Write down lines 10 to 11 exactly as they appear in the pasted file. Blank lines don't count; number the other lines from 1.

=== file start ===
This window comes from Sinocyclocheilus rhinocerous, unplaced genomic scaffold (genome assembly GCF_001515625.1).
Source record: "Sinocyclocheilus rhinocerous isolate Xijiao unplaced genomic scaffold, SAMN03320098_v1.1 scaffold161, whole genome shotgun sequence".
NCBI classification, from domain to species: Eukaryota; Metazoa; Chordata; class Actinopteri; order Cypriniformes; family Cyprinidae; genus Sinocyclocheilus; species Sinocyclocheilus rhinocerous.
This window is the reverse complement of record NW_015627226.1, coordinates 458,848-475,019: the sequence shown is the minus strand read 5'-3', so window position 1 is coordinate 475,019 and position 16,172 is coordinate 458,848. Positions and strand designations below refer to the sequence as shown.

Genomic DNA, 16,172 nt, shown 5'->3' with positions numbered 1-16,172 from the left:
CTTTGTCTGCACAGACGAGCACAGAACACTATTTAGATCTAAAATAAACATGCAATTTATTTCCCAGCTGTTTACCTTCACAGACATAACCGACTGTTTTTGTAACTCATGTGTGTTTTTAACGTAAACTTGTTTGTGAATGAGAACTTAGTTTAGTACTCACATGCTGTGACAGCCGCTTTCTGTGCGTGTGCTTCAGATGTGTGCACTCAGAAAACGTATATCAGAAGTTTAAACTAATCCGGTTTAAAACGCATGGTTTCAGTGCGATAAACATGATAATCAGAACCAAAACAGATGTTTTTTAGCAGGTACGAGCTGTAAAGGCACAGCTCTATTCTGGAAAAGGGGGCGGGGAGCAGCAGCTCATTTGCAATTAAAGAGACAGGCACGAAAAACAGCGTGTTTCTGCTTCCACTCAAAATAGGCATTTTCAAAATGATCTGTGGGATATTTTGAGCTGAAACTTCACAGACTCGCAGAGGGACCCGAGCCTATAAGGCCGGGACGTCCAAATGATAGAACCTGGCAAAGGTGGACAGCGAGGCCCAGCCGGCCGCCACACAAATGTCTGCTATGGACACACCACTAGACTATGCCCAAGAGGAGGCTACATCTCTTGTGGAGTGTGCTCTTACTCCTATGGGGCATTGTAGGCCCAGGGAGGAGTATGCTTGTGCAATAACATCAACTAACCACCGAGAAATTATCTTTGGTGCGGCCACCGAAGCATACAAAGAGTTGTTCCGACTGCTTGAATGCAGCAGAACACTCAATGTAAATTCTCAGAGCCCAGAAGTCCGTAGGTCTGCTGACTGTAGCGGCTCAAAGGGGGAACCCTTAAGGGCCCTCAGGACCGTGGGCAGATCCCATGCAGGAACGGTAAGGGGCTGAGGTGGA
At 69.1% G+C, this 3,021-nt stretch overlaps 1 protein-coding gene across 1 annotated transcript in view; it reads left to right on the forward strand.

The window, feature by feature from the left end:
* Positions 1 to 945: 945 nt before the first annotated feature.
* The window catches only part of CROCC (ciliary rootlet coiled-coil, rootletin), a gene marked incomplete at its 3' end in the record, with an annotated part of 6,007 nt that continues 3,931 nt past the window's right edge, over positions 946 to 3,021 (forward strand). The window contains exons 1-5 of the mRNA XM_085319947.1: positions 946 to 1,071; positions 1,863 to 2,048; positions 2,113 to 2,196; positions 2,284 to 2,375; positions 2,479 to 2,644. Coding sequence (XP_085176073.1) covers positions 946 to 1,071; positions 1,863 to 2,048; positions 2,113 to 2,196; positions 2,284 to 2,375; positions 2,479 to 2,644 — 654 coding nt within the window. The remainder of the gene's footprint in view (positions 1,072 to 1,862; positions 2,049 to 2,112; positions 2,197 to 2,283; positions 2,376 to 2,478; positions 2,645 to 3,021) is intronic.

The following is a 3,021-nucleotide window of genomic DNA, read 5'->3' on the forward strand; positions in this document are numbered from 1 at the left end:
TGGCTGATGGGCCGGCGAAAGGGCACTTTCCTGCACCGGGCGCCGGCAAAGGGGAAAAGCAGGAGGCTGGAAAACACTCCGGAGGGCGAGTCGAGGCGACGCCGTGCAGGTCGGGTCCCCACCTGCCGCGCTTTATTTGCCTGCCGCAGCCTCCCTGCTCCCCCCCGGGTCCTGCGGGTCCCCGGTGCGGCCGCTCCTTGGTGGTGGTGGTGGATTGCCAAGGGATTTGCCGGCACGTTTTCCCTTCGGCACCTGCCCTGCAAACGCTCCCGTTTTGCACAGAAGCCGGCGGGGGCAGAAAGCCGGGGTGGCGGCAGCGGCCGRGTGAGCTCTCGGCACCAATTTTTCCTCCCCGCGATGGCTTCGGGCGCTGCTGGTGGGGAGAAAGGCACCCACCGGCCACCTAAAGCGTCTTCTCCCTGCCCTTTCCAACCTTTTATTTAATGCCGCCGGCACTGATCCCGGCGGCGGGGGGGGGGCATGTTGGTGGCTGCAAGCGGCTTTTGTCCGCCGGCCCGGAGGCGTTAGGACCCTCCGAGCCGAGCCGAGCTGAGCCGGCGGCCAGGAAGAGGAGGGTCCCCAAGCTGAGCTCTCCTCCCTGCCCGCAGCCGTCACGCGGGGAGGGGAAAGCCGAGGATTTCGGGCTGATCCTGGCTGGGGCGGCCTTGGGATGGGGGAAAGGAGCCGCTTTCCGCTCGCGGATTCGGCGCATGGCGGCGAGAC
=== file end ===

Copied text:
* The window catches only part of CROCC (ciliary rootlet coiled-coil, rootletin), a gene marked incomplete at its 3' end in the record, with an annotated part of 6,007 nt that continues 3,931 nt past the window's right edge, over positions 946 to 3,021 (forward strand). The window contains exons 1-5 of the mRNA XM_085319947.1: positions 946 to 1,071; positions 1,863 to 2,048; positions 2,113 to 2,196; positions 2,284 to 2,375; positions 2,479 to 2,644. Coding sequence (XP_085176073.1) covers positions 946 to 1,071; positions 1,863 to 2,048; positions 2,113 to 2,196; positions 2,284 to 2,375; positions 2,479 to 2,644 — 654 coding nt within the window. The remainder of the gene's footprint in view (positions 1,072 to 1,862; positions 2,049 to 2,112; positions 2,197 to 2,283; positions 2,376 to 2,478; positions 2,645 to 3,021) is intronic.

The following is a 3,021-nucleotide window of genomic DNA, read 5'->3' on the forward strand; positions in this document are numbered from 1 at the left end: